Retro Video Games Sounds…for Your Toilet


After reading about a Super Mario Brothers themed bathroom, [Jonathan] decided that it would be pretty cool to have his toilet play the “warp pipe” sound whenever anyone flushed.

He grabbed a small sound drop key chain on eBay and disassembled it to see how things worked. Once he figured out which solder pads corresponded to the warp pipe sound he added a few wires that, when shorted, trigger the sound effect.

He debated as to how the sound generator should be wired to the toilet, and was pretty reluctant to place the key chain inside the tank due to concerns about sound volume and water damage. He ultimately decided to trigger the sound effects using triboelectric charge, much like those touch lamps from the ’80s. He rigged up a simple circuit that is connected to both the toilet handle as well as the water intake valve on the wall. When someone touches the handle, the small charge that is present in their hand triggers the sound effect as you can see in the video below.

Instead of using a standard project box, he opted to build a small warp tube replica from cardboard and paper, which really brings everything together nicely.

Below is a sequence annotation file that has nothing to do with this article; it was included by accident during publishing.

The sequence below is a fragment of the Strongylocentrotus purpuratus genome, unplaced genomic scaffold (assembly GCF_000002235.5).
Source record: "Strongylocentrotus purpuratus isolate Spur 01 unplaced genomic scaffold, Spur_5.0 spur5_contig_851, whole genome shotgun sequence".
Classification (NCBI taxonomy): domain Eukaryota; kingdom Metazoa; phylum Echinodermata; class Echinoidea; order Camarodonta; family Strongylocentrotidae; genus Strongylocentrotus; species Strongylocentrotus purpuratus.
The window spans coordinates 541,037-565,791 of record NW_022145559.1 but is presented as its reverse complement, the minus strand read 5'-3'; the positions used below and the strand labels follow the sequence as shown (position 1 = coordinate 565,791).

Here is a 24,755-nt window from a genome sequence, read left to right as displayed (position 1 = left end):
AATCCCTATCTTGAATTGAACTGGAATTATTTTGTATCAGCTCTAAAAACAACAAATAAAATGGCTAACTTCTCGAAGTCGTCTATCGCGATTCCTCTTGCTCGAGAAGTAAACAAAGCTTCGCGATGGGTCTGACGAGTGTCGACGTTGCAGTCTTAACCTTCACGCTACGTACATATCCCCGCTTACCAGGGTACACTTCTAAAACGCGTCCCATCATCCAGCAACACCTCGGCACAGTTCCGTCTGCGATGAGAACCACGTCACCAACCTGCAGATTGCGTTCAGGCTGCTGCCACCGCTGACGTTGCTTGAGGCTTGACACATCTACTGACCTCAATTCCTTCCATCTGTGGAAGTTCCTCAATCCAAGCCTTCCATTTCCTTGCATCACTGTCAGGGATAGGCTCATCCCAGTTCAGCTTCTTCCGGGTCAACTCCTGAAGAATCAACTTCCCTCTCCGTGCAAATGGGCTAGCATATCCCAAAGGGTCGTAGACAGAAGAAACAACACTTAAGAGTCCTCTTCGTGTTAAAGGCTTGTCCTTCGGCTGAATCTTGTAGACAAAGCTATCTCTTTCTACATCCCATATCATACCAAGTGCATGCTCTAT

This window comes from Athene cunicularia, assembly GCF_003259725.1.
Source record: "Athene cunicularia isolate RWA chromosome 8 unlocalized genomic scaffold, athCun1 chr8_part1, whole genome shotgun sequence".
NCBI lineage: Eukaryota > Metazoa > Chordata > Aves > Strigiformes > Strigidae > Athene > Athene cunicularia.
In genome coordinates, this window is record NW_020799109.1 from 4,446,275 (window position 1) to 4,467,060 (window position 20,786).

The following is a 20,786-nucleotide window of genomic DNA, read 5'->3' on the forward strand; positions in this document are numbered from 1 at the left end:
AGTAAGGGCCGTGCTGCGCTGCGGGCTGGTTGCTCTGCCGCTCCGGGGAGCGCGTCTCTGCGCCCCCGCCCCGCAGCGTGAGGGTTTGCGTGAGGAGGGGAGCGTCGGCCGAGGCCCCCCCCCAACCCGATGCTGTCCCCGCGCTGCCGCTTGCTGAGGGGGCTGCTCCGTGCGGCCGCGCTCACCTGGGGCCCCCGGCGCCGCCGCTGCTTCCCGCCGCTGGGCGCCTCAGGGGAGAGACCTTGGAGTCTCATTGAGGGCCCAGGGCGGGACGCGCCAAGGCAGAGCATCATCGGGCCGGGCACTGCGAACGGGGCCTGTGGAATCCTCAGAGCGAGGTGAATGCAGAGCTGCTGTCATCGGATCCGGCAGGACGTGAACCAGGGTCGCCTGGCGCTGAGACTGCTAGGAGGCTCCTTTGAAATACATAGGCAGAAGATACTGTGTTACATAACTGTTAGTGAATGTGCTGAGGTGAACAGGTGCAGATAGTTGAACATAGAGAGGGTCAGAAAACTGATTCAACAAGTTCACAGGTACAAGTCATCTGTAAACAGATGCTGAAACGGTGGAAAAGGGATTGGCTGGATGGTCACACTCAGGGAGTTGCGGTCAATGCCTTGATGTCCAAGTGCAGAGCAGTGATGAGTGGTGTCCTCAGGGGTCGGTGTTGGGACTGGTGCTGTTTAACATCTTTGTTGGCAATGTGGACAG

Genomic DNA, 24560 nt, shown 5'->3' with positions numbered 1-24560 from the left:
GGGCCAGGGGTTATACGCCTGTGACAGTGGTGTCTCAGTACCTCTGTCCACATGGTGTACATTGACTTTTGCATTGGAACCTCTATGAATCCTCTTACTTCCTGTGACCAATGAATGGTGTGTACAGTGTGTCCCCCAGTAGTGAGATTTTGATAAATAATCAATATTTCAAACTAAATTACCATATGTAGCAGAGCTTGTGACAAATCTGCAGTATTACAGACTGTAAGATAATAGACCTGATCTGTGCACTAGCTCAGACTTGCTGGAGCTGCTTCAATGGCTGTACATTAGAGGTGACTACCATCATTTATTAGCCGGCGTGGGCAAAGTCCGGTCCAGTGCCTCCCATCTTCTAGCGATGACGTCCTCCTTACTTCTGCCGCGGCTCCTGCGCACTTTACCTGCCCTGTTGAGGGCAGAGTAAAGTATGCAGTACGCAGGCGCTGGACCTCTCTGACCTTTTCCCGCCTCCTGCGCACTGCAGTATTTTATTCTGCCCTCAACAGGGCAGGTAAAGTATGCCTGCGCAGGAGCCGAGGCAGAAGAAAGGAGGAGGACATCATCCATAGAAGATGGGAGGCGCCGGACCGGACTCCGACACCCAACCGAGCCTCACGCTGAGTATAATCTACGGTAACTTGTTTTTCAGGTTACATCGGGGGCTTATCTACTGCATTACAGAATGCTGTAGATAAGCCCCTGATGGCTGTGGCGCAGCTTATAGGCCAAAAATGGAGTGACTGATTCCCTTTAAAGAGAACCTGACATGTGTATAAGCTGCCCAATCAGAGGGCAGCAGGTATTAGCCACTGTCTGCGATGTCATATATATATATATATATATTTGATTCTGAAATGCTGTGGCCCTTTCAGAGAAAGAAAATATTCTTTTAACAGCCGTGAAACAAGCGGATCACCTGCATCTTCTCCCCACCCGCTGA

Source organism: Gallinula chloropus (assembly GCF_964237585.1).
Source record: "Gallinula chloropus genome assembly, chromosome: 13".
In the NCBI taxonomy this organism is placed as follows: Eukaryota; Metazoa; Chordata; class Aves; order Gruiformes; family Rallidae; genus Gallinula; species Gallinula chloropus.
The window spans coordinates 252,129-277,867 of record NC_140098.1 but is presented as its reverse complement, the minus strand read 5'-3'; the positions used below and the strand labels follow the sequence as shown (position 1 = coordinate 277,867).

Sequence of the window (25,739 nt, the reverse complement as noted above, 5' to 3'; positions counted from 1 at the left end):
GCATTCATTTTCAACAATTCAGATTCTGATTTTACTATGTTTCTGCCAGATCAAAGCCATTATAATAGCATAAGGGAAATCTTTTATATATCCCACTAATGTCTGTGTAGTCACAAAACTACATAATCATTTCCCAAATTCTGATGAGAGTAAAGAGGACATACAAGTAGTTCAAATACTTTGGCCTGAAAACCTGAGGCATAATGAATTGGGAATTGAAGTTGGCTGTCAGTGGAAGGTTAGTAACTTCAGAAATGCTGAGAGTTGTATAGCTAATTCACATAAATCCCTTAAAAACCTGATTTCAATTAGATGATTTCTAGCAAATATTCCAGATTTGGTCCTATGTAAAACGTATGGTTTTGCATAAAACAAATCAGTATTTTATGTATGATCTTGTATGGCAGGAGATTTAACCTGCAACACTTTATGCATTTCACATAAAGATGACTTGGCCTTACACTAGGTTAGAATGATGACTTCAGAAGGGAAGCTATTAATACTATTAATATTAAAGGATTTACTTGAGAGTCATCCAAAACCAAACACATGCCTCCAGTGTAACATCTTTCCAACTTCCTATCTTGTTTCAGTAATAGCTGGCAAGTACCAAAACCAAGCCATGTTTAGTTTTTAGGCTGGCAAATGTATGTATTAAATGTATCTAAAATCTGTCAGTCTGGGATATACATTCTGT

While he says that the circuit is pretty sensitive, triggering at odd times or not at all, we still think it’s awesome.


10 thoughts on “Retro Video Games Sounds…for Your Toilet

  1. An alternative trigger would be two wires dangled in the water making a circuit. When the water level drops the wires become disconnected; triggering the sound. Current drain would be an issue though, so a float switch could be employed also.

  2. @Decepticon Looks like the noise maker plays its tune before the toilet is flushed.

    Would this ever freak some young kid out to point they would become fearful to flush the toilet?

  3. Sensing the water level and a reed switch are good ideas for making it more reliable. I was a little wary of putting things in the reservoir for fear of it coming unstuck and clogging the pipes.

    I’m think wrapping wire around the base resistor, like we saw in that high voltage probe last week, would help balance out the charge between the input and ground, and therefore make the circuit trigger more reliably.

    It’s not that quite. Though now I wish I’d sealed the top with something that acts more like a diaphragm.

    I sort of wished I’d timed it to play just when the bowl empties or added a switch or randomizer so it plays one of the other sounds, but I find that when I start adding complications to short, simple projects it really erodes the fun. I also like that I can do a demonstration without actually flushing and wasting water.

    Now I have some good ideas for version 2.0 if I ever want to make another, perhaps as a gift.

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